slycaper

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What do you guys think about replacing K+, 10 mEq per hour X 2 AC peripheral IV's for a total of 20 mEq per/hr for those with critically low K+ (can't go PO)? In those situations where a central line isn't necessary/possible.
 

Hamhock

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What's the fastest potassium you have put in through a central line?

HH
 

Hamhock

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Great. Thanks, Hernandez.

Any idea where this came from? Is it based on any studies?

Are there a bunch of dead people or study animals after giving more?

Of course, assuming the potassium is 1.8 (pretty damn low), even 100/hr would be pretty helpful.

HH
 

Hernandez

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Great. Thanks, Hernandez.

Any idea where this came from? Is it based on any studies?

Are there a bunch of dead people or study animals after giving more?

Of course, assuming the potassium is 1.8 (pretty damn low), even 100/hr would be pretty helpful.

HH
"Because 100meq is the dose they use in capital punishment."
 

Bostonredsox

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Define critically low. And if it is critically low, a cental line is necessary, I can count on one hand the times I couldn't central venous access in someone.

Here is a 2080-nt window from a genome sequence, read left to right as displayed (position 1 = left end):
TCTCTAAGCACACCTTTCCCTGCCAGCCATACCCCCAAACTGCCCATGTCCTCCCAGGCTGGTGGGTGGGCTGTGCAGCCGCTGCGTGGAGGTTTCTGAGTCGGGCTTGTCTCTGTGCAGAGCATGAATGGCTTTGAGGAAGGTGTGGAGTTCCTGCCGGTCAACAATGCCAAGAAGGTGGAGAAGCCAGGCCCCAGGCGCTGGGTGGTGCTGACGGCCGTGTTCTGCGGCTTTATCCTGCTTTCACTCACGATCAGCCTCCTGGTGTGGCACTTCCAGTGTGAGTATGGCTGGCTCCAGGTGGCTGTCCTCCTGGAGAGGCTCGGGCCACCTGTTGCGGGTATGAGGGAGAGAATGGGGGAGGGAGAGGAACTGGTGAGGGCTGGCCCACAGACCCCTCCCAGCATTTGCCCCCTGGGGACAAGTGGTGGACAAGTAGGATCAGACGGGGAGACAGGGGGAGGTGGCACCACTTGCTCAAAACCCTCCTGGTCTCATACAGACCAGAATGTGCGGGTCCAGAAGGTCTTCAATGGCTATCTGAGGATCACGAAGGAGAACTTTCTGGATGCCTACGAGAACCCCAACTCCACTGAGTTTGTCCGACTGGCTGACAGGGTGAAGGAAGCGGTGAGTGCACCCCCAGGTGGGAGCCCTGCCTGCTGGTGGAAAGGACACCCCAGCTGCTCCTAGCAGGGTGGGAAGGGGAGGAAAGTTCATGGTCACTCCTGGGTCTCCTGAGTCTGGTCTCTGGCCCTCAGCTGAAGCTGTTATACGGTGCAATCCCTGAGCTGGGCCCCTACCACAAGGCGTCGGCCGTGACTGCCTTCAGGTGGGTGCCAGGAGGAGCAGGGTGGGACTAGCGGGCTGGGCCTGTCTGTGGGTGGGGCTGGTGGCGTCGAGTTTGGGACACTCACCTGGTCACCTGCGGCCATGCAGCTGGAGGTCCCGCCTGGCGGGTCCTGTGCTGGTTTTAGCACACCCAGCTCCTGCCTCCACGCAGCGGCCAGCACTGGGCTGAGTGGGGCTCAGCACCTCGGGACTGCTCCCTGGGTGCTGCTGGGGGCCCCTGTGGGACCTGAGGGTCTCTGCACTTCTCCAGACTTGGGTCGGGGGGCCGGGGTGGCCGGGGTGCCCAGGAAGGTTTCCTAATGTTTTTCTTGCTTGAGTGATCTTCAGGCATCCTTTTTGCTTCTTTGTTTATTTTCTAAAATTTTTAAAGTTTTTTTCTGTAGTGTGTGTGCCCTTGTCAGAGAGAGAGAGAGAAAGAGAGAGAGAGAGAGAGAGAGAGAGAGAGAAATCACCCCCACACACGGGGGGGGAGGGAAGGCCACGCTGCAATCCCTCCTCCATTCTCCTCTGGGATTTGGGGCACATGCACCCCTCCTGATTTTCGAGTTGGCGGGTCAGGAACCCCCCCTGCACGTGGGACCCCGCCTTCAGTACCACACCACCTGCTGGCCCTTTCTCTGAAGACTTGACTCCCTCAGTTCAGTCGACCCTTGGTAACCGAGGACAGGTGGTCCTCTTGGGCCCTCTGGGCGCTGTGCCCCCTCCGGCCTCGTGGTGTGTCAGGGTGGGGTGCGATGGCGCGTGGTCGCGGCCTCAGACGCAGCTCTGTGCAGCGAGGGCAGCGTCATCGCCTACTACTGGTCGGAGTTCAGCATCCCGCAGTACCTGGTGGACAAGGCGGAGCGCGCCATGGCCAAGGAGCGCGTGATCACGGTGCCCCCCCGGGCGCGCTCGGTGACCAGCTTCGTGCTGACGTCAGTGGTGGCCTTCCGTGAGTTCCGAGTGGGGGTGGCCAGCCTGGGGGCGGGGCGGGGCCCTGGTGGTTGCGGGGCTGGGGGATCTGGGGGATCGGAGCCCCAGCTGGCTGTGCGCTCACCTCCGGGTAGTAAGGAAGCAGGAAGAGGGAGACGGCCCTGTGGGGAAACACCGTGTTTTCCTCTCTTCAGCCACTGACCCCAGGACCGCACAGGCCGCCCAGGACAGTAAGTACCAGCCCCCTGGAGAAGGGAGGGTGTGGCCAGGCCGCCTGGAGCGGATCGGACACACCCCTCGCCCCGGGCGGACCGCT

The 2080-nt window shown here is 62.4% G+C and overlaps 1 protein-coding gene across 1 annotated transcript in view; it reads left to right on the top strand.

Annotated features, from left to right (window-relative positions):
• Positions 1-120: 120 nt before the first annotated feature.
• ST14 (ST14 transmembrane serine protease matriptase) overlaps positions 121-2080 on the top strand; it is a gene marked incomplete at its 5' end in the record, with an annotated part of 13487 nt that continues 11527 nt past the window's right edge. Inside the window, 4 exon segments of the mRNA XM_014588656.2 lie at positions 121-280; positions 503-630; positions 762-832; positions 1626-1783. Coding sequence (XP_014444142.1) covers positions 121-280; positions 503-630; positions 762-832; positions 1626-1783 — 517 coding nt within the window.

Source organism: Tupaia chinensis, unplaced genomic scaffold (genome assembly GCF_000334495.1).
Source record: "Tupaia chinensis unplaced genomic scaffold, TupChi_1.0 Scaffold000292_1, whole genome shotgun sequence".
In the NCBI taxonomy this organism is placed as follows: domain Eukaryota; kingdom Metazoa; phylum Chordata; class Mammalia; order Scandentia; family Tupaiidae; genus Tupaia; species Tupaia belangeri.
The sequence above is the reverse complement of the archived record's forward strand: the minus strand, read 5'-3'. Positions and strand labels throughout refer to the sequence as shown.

Can count them on one hand with no fingers....

Agree. Critically low K gets a CVC, 40-60meq IV over an hour and I give another 60meq po in the first hour if possible. Low k kills people. They are by definition sick enough to get a line.

Of shoot question.... Do you put lines in your DKA pts who are very acidotic but ventilating well and hemodynamicly stable? I have found if I have to wait on my lab techs to draw q2h or even sometimes q4h bmps, they take atleast an extra 90 minutes beyond what I order. If I put in a line he nurses will draw the labs themselves and they will get sent q2h down to the minute. Turn around still slow but atleast they're drawn and in the lab. Hard to titrate insulin and make drip changes when I'm getting me labs much later than needed. And any finger stick > 500 here has to be verified with venous draw as > 500 could be 501 or 1100, which then takes another hour. So I put lines in a lot of these pts.